So, in such situation, 10 days before my deadline, I decided to contact my Academic Advisor and Dean of Department and said "Things may go wrong since my supervisor isn't responding. What should I do?", and he said "The best course of action would be to submit by the deadline, then report your concerns to the Head of School, and then wait for the viva as, who knows, maybe the examiners will like your work". Well, they didn't. Now, the university says that it is my fault that I submitted, because I had not to submit and the AA's opinion is just advisory, and the article says that it is my responsibility to choose when to submit. That's just crazy to me. I challenge this by saying that the AA's opinion is not an opinion on "when to submit", but it is a procedure for my self-defense. And I question: why the AA said to me to contact the Head of School after submitting? Of course, I contacted the Head of School the day after my submission, who said "now that you have submitted I can do nothing".

The university and the OIA has not even considered this. The article says that it is my responsibility, and that is, no matter what the circumstance. And at this point I understand nothing, and I don't understand why this point was not taken in consideration. If this was not clear, I shew proof for any of the claims reported in this post + a literature review on how stress and uncertainty affects the rational adjustment of a person, which was completely ignored. (Btw, sorry for double posting some information.. it's just to keep information together for readiness sake)

User: lucedan - 11 December 2020 22:08

*readability's sake

@abababa
>> It's important to note you can never appeal or complain for a better outcome, or 'free' PhD due to supervisor negligence, but you can absolutely appeal for reimbursement if you paid money for supervision at an agreed level (written into the paperwork) and didn't get it.

I see. I got a fees-exempted scholarship for my Ph.D. (so I did it for free, but I did not have a full scholarship and had to pay my living expenses working part-time), so you think that I cannot appeal for my +14 months (when they could have been +2) if my supervisor actually did his job as reported in the university's regulations (which is technically my contract, right, through which I am entitled with some services)?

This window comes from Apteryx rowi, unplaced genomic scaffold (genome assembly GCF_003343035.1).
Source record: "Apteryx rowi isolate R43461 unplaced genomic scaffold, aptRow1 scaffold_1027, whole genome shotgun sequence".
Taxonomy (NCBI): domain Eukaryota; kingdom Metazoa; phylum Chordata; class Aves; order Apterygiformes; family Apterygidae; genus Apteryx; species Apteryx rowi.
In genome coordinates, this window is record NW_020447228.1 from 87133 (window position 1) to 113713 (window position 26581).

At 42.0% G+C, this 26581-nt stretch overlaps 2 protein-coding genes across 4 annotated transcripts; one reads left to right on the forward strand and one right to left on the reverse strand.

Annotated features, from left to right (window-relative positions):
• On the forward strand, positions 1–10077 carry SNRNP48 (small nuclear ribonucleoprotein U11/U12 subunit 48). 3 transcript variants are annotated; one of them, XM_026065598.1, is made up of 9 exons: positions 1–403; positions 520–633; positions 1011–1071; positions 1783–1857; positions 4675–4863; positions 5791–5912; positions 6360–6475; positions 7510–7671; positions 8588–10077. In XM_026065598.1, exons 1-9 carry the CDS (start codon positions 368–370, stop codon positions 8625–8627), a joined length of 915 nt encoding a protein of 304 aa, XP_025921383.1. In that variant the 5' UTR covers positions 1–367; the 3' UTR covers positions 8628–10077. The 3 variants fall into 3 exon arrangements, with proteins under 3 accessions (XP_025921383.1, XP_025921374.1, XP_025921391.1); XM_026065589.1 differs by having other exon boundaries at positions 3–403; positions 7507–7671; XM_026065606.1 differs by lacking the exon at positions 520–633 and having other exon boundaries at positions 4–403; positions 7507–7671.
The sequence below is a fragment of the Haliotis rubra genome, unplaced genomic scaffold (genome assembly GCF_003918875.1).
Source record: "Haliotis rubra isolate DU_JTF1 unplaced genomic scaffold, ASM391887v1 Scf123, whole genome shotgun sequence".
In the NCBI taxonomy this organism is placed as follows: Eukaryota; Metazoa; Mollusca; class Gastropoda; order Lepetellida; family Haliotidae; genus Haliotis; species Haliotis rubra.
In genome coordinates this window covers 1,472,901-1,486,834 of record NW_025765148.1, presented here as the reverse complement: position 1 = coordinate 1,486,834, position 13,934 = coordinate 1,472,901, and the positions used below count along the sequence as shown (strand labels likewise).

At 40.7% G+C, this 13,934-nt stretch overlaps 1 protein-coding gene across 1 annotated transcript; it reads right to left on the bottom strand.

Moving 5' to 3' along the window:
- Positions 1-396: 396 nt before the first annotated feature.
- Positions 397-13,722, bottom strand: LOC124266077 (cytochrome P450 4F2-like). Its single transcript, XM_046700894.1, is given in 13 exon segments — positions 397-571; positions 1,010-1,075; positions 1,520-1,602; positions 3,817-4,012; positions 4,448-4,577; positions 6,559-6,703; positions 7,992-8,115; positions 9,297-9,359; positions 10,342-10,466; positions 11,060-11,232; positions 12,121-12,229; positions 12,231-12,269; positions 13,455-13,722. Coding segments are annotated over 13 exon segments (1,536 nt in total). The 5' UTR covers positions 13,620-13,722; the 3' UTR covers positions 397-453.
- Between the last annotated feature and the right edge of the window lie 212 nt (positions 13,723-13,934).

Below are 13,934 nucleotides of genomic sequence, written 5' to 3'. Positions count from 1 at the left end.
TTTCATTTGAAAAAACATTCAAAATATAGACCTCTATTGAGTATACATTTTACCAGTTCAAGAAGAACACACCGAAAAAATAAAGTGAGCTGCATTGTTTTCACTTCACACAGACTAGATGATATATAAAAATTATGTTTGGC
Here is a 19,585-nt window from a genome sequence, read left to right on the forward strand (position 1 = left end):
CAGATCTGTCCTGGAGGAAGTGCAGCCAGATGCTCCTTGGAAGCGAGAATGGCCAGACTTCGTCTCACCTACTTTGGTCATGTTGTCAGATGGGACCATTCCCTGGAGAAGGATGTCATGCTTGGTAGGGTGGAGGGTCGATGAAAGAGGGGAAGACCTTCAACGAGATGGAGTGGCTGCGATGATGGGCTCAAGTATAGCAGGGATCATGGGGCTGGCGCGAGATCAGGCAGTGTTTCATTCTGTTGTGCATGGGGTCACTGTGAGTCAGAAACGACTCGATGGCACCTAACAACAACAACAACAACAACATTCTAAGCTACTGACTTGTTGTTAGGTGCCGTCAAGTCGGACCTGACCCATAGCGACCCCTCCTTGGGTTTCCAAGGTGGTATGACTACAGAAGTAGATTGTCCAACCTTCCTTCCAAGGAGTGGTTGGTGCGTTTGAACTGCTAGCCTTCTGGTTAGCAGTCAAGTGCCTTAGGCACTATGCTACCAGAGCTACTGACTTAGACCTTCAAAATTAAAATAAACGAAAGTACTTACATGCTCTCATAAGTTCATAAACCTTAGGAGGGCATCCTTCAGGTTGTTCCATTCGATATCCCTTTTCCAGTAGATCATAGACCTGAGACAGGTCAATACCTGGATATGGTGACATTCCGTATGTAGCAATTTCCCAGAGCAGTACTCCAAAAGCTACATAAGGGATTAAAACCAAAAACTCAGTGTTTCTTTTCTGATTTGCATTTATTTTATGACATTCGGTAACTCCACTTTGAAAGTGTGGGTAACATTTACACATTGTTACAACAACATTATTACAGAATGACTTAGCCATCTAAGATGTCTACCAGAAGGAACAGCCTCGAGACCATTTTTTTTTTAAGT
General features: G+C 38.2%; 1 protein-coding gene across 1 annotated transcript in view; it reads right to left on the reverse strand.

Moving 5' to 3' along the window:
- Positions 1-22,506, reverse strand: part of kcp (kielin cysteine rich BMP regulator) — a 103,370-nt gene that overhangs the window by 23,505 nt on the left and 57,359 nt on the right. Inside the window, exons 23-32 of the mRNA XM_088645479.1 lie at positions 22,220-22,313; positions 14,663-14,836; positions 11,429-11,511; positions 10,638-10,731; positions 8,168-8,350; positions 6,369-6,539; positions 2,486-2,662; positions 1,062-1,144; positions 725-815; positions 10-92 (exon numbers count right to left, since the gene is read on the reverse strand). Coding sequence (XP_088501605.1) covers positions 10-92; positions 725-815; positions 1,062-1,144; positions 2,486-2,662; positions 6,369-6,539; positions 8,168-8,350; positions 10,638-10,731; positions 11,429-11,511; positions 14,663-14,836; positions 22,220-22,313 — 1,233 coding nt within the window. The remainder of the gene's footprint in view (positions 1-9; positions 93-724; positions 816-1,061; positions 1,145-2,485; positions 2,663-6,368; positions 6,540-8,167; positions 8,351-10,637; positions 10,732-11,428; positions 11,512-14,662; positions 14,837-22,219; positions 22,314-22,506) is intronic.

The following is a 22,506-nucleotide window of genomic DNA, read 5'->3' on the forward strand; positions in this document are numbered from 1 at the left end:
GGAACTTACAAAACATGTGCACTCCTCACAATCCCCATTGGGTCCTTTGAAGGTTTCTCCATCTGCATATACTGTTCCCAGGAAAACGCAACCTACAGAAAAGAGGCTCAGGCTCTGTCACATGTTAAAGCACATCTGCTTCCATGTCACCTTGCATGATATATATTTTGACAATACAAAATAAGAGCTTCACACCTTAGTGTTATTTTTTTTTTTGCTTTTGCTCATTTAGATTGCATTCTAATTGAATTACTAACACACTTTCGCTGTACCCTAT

Technically that would mean 12 months of my potential career lost.

User: rewt - 11 December 2020 22:16

Quote From lucedan:
I asked my Academic Advisor and Dean of Department for a scholarship to conclude my PhD, but I wasn't awarded one, and had to pay 14 months by myself.

I have never heard of anyone getting a PhD bursary. I may have a limited experience in academia and other universities may be different, but my understanding is that it just doesn't happen. I know people who have the late fees or extension fees waved for various reasons but I highly doubt your bursary will be extended. I am sorry to be so blunt but I have heard a lot worse stories getting far less than you. Your Dean and supervisor definitely did you wrong with bad guidance and supervision that drastically affected you which meant you were not properly prepared for your viva. You should be allowed to make a complaint against them, though don't aim for a bursary extension.

User: lucedan - 11 December 2020 22:24

@rewt, your bluntness is for my sake, so thank you. I am here just to understand the case, as I am accused to be wrong while (I claim) I wasn't. However, it is true that I was aggressively intimidated to do +14 months ("submit the last day"), and I had an R&R (not a pass) with just a one-shot opportunity to pass my viva. Length was not really depending anymore on my will, as my supervisor was not cooperative anymore. If you wonder "why +14 months?", the advice of the supervisor was not really motivated and he just tried to get as much time as possible. And that, in my view, is unnecessary lifetime. I honestly think that I should be given at least the maximum level of compensation for distress.

By the way, I just discovered that the OIA writes that they consider compensation for delay (see also Case 7): https://www.oiahe.org.uk/media/2275/putting-things-right-february-2019.pdf

User: Cat123 - 12 December 2020 12:43